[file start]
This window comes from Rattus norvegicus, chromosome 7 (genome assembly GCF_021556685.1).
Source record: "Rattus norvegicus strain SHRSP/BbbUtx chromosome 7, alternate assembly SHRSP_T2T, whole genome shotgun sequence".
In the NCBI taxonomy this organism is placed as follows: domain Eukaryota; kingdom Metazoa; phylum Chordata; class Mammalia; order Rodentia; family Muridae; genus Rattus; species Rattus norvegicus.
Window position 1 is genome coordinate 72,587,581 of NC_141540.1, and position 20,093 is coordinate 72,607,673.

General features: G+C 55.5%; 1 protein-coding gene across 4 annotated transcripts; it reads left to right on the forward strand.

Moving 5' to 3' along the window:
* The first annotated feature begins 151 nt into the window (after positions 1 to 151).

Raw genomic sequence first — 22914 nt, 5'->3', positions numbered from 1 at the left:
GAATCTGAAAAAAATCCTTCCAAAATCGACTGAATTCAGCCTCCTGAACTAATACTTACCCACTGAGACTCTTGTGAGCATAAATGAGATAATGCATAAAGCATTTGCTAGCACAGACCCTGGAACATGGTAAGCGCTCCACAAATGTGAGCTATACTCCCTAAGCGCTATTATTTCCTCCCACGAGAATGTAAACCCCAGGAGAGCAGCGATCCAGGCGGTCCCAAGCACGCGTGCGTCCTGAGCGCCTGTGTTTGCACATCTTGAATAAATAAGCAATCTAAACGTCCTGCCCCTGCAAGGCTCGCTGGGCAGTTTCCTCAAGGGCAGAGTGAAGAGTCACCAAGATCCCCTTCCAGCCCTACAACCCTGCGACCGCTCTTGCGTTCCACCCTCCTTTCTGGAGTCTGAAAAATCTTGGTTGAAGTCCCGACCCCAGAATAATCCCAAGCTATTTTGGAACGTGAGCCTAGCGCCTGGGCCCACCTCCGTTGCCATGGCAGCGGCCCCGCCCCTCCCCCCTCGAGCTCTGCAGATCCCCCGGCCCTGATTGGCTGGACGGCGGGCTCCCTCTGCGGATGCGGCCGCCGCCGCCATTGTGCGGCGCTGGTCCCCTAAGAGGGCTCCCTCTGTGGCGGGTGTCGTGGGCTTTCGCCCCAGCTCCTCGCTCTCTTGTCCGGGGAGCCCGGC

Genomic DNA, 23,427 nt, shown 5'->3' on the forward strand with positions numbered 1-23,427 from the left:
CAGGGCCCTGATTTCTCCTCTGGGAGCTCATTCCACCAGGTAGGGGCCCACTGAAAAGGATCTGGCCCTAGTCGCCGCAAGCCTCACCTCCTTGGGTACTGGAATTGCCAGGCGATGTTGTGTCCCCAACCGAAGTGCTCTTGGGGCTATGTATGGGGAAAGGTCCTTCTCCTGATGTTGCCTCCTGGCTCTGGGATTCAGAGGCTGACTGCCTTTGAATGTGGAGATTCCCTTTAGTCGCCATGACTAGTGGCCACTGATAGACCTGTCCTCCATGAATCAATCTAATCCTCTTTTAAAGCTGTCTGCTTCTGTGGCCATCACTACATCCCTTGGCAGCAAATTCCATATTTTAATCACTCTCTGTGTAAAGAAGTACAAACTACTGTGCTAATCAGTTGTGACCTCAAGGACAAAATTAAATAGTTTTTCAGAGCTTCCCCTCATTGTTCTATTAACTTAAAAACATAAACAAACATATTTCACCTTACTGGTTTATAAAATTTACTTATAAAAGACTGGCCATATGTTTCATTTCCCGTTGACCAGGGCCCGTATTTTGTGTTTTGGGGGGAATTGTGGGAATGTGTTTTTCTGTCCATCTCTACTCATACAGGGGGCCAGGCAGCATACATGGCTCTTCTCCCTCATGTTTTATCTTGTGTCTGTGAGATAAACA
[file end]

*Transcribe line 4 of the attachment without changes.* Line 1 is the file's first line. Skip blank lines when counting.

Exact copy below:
Window position 1 is genome coordinate 72,587,581 of NC_141540.1, and position 20,093 is coordinate 72,607,673.